For those of you who were at Vision Quest, or if you have been talking to someone who was, you know there are a number of new things coming down the pike. If you are anything like I used to be, when you heard these things you probably thought, oh boy. Here we go again. The TSO Network Office is telling us what to do. I got into this organization because I thought we were a group of “independent optometrists” and now we are being told what to do again. The truth is what has made us what we are today is the fact that we are a group of independent optometrists, but what can make us even bigger and better is to act more like we are a group and less like we are independent. We are all optometrists and we are very good at caring for our patients. What some of us may lack is being good at running a business, specifically at running an optical business. It is a tough job. Most of us are probably not as good at being a business manager as we are at being an optometrist. So, let’s accept the help we probably need in this area and make our independent practice even bigger, better and more profitable. How does this happen?
First of all let me explain and assure you that the feelings I once had, and I am sure many of you have, there are no orders coming down from the TSO Network Office. There are ideas being generated throughout the network that are being discussed by the Board, and if the decision is made to go forward they will then be implemented. Some examples of these decisions are:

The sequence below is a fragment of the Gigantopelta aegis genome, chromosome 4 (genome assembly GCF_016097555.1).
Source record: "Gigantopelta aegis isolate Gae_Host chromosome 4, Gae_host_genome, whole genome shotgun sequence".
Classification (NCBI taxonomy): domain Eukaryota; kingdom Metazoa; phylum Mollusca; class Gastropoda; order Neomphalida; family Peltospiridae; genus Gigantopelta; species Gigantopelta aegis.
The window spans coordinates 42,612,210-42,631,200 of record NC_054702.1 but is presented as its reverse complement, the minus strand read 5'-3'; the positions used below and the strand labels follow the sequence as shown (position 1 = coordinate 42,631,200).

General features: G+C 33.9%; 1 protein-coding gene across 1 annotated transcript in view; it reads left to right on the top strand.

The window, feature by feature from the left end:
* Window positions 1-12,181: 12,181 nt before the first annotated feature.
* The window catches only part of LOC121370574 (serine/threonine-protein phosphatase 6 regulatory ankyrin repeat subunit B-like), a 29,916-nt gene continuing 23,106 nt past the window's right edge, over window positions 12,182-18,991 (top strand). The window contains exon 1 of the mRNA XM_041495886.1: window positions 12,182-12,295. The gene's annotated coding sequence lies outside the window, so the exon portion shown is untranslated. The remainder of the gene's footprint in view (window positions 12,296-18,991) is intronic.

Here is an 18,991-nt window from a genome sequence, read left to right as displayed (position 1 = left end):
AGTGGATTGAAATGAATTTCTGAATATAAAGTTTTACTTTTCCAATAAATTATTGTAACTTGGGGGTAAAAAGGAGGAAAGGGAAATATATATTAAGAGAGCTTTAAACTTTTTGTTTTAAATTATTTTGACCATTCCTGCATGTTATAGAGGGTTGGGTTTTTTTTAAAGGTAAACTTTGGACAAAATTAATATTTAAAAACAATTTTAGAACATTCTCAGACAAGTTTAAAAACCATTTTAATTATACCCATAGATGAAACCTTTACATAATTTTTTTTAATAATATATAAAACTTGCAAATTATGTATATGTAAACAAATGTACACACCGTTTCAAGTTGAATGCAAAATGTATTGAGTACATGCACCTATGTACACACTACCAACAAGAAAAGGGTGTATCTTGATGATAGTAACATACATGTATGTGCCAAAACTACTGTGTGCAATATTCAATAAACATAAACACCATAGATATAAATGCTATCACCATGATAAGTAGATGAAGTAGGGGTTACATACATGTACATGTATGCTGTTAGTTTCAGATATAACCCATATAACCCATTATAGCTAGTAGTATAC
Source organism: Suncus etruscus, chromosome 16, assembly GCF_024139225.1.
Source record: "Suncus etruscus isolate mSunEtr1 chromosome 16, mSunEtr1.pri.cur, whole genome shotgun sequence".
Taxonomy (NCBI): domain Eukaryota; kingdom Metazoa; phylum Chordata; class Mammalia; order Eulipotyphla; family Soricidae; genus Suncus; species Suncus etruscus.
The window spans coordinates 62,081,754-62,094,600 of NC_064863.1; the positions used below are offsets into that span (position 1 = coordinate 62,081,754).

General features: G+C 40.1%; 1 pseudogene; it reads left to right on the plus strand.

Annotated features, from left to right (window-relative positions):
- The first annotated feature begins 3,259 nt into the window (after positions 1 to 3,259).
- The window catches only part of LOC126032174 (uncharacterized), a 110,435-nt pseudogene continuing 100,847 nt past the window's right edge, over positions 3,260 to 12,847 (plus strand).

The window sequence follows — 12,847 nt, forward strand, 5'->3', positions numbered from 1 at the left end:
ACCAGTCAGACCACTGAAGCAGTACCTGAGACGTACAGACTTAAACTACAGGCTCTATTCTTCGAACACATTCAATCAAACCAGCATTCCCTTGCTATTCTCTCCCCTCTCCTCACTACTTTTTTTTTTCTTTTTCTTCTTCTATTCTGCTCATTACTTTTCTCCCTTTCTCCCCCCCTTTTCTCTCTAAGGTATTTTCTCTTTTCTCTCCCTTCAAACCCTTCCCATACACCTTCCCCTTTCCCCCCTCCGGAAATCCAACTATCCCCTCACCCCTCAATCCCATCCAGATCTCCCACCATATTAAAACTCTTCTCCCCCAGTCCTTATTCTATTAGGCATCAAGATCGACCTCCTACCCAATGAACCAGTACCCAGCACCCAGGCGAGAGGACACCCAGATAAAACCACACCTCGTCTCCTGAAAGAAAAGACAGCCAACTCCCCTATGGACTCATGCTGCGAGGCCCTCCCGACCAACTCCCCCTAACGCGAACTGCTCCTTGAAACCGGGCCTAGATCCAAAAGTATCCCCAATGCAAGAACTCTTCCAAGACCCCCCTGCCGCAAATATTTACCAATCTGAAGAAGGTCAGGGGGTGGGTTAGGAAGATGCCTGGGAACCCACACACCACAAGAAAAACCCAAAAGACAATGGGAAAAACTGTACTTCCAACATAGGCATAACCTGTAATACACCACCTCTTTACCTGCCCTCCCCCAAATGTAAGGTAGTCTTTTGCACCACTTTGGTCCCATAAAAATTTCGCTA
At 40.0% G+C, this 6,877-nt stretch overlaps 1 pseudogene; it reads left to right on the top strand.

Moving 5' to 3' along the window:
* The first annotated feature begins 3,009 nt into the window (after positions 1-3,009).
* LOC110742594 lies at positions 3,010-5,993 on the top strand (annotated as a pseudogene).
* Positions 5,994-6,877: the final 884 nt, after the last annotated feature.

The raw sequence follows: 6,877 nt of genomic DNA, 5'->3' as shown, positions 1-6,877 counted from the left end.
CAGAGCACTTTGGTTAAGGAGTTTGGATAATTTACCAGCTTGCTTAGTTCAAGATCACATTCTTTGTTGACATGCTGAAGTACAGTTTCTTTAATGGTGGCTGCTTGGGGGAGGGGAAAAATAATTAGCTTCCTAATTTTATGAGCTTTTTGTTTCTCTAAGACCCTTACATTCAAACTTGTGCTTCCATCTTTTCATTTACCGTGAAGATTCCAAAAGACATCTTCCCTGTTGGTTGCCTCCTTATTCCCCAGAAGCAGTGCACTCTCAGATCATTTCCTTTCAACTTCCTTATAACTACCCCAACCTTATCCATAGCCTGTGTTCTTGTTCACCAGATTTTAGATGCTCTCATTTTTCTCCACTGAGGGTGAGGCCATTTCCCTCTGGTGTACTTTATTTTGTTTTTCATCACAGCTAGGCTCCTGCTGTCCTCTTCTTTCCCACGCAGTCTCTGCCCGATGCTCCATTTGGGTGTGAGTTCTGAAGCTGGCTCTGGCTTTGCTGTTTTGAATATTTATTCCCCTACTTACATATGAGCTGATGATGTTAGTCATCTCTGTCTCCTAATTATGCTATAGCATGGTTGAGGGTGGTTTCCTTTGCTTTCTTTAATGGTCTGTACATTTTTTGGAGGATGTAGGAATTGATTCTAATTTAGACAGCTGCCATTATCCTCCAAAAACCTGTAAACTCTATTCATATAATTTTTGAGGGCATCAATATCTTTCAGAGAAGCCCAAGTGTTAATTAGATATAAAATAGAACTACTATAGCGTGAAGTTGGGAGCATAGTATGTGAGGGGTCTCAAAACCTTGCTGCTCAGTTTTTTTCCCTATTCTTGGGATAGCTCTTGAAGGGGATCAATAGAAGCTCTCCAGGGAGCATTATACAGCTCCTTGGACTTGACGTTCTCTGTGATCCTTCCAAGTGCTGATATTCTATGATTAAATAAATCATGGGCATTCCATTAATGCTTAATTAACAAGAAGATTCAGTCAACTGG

• Restructuring the way we operate. Going to 2% instead of 5%. Doing your own marketing, and the addition of the four regional managers.
• Having all marketing be approved through the TSO marketing side and all artwork being done through TSO marketing. Thus continuity.
• Bringing on a line of frames produced exclusively for TSO. This was introduced at Vision Quest. There is still trem- endous work to be done with this concept, but it is something we must do. With so much eyewear being a part of Vision Saving Plans, not insurance, we must find ways to still be able to make money. If we can offer frames that can not be found anywhere else, that are listed in Frame Facts for around $75, that have a full warranty, point-of-purchase, and everything we get with all other frames with a purchase price of $15-$20 rather than $60 … don’t you think we should do this?
• Introducing three office designs for new and remodeled offices to allow some continuity between our offices, but most importantly to allow ease of purchase, guaranteed financing if needed, and much better pricing than we can get individually.
• Getting better pricing from some equipment companies, just because we are a TSO.
There will be other things that will be brought along in the future. All of these items are not being done to shove down our throats and take away our independence. They will all be “offered” and encouraged for each of us to take advantage of to make the network stronger and the individual office stronger. In the long run for it will allow for each of us to operate a more efficient, high quality, profitable optical business.